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I vonder vere Guenter vendt?

Today I am in Dallas, again (haha, just left on Friday). And while I’m here in the “trenches” as Gene Kranz calls it, working away, “under the radar” (pun intended), NASA has lost one of its own “trench” members today: Guenter Wendt. Does the name sound familiar? No? Add a heavy German accent…now does it sound familiar? Does the movie Apollo 13 ring a bell?

Guenter was a “pad leader” during the days of Redstones, Atlases, Titans and Saturns. He was literally one of the last people to see the astronauts before they left Earth. A naturalized American, Wendt became known as the “Pad Fuhrer” for his strict reputation. But he was one of the people the astronauts came to rely on in those last few Earth-bound moments. In other words, his strictness was not necessarily a bad thing.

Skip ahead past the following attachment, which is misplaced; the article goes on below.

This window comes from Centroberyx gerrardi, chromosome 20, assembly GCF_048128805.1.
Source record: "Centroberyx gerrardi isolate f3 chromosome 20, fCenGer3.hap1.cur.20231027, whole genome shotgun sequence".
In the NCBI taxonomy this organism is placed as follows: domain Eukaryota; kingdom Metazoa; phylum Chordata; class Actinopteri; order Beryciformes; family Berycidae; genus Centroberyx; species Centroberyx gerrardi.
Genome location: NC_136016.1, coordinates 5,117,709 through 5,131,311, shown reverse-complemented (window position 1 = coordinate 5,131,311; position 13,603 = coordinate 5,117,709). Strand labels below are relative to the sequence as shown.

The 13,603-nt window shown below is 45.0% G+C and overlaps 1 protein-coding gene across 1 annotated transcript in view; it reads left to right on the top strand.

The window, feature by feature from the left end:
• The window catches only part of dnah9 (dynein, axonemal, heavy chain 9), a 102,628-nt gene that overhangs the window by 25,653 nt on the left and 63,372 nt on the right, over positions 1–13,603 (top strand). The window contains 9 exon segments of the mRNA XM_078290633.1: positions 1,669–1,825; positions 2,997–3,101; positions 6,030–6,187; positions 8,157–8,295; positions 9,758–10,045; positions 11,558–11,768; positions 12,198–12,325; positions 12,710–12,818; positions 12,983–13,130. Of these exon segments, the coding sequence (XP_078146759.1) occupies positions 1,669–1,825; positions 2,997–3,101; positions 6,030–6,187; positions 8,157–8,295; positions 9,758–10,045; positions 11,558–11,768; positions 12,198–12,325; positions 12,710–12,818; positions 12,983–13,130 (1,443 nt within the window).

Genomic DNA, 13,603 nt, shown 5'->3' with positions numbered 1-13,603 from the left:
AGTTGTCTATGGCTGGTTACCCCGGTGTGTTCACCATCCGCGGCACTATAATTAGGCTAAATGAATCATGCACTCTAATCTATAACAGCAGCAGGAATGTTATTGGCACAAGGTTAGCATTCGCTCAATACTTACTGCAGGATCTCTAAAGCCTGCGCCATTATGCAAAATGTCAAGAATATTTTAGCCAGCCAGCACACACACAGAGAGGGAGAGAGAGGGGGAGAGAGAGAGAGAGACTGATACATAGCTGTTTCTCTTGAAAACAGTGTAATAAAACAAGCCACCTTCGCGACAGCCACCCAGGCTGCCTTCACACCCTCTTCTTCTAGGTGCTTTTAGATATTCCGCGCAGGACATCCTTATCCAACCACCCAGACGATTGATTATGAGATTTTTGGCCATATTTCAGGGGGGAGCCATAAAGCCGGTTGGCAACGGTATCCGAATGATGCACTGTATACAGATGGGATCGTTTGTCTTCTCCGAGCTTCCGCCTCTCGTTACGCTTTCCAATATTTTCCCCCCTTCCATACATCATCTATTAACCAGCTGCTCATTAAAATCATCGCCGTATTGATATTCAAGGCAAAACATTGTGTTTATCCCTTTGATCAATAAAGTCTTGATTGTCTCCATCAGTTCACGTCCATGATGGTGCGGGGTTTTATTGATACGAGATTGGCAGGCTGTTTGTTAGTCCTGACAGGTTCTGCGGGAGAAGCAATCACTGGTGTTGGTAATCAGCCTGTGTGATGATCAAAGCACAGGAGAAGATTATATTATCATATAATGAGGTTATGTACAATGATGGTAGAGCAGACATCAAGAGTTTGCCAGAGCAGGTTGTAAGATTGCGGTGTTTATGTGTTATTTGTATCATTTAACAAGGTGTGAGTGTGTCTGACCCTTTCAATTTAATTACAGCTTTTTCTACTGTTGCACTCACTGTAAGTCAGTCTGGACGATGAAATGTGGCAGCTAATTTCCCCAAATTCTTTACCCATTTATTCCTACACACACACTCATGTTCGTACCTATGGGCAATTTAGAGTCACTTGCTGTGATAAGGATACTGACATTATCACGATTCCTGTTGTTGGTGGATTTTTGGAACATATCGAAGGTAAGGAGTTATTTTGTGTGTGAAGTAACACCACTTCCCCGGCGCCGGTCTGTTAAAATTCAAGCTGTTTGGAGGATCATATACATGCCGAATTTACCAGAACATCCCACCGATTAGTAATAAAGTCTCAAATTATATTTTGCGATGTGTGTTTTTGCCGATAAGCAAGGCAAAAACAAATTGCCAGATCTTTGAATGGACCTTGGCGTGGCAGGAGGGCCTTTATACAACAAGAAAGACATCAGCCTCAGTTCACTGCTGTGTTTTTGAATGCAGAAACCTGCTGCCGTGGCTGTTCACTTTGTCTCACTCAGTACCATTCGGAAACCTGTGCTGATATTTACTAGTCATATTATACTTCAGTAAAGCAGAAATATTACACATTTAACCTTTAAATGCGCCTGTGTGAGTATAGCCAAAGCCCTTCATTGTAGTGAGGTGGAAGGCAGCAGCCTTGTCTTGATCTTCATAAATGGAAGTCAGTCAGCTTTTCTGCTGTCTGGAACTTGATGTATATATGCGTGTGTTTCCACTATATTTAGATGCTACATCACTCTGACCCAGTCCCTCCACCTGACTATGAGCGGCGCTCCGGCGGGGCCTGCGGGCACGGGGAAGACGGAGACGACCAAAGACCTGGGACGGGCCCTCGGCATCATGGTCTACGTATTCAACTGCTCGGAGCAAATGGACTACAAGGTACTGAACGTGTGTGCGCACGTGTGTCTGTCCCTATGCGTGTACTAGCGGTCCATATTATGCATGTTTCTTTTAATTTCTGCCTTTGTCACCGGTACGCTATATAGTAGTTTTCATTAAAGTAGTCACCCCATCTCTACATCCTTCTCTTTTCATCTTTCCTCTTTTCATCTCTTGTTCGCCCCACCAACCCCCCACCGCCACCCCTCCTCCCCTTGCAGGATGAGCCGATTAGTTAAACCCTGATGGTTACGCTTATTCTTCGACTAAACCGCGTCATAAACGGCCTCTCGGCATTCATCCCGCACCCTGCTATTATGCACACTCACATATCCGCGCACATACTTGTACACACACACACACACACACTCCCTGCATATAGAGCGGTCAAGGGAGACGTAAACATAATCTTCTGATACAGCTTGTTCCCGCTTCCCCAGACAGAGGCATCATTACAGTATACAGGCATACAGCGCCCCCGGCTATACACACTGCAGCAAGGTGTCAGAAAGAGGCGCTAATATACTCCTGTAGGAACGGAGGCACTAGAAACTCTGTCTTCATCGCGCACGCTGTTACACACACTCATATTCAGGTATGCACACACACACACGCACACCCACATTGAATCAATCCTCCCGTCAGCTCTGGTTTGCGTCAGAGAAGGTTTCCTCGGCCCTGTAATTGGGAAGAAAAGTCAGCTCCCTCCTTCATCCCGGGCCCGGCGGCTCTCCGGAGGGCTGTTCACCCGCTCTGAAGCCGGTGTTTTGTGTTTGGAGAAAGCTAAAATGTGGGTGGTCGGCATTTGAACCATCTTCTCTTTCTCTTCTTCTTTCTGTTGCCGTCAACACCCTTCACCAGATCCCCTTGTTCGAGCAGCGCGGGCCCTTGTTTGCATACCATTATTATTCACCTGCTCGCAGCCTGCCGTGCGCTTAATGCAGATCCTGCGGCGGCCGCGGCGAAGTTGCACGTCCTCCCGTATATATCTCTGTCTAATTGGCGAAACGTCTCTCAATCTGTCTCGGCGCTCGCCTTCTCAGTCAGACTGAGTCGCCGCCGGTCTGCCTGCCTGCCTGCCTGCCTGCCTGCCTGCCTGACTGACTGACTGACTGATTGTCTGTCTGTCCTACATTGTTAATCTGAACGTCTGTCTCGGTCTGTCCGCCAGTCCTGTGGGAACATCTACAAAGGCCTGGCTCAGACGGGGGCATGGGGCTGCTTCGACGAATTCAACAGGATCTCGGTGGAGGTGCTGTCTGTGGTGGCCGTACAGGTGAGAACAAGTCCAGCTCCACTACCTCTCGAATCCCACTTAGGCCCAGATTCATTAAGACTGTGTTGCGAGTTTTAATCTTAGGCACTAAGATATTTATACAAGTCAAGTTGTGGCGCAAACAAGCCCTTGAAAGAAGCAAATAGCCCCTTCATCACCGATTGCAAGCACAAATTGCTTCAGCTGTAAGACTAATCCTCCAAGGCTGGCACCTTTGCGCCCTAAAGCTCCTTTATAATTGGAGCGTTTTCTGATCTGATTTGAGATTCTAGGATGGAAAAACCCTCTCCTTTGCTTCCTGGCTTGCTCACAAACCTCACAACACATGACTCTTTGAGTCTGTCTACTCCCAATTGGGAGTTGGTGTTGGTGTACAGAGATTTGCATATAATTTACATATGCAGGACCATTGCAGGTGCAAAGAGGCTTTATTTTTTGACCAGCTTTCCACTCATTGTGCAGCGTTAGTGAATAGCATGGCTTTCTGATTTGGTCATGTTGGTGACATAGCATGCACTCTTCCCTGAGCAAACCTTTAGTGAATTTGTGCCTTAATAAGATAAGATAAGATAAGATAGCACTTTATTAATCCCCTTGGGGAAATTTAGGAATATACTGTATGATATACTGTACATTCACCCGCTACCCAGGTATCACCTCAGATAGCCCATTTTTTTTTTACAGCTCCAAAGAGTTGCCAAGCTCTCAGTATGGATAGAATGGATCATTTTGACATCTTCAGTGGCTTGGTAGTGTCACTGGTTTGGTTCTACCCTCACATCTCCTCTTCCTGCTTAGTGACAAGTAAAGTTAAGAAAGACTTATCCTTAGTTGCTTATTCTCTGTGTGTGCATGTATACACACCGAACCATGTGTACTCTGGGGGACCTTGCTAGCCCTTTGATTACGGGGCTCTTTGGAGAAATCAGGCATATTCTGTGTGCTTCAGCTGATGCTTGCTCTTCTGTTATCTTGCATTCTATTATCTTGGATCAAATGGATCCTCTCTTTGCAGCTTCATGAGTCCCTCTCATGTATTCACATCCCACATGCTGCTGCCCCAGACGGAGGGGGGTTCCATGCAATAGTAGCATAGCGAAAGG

He may have retired from NASA in 1989, but his legacy will be forever felt throughout manned spaceflight. He understood the magnitude of the space program and was always appreciative of all the thousands of people that made it successful. He took his work personally and tried to minimize risk wherever he could.

"Sometimes you have to make a stand, without caring what the consequences are. You have to be living with your own conscience. It does not matter if you lost a lot of money, or got fired. You can't be telling yourself later that you killed somebody because you screwed up. You have to live with your conscience."

Today, America lost a national hero. He may not have been born here, but I think it is safe to say he was more patriotic in service to his country and fellow countrymen than many Americans today. Maybe this is the perfect time to echo that phrase that made him famous, “I vonder vere Guenter vent?"


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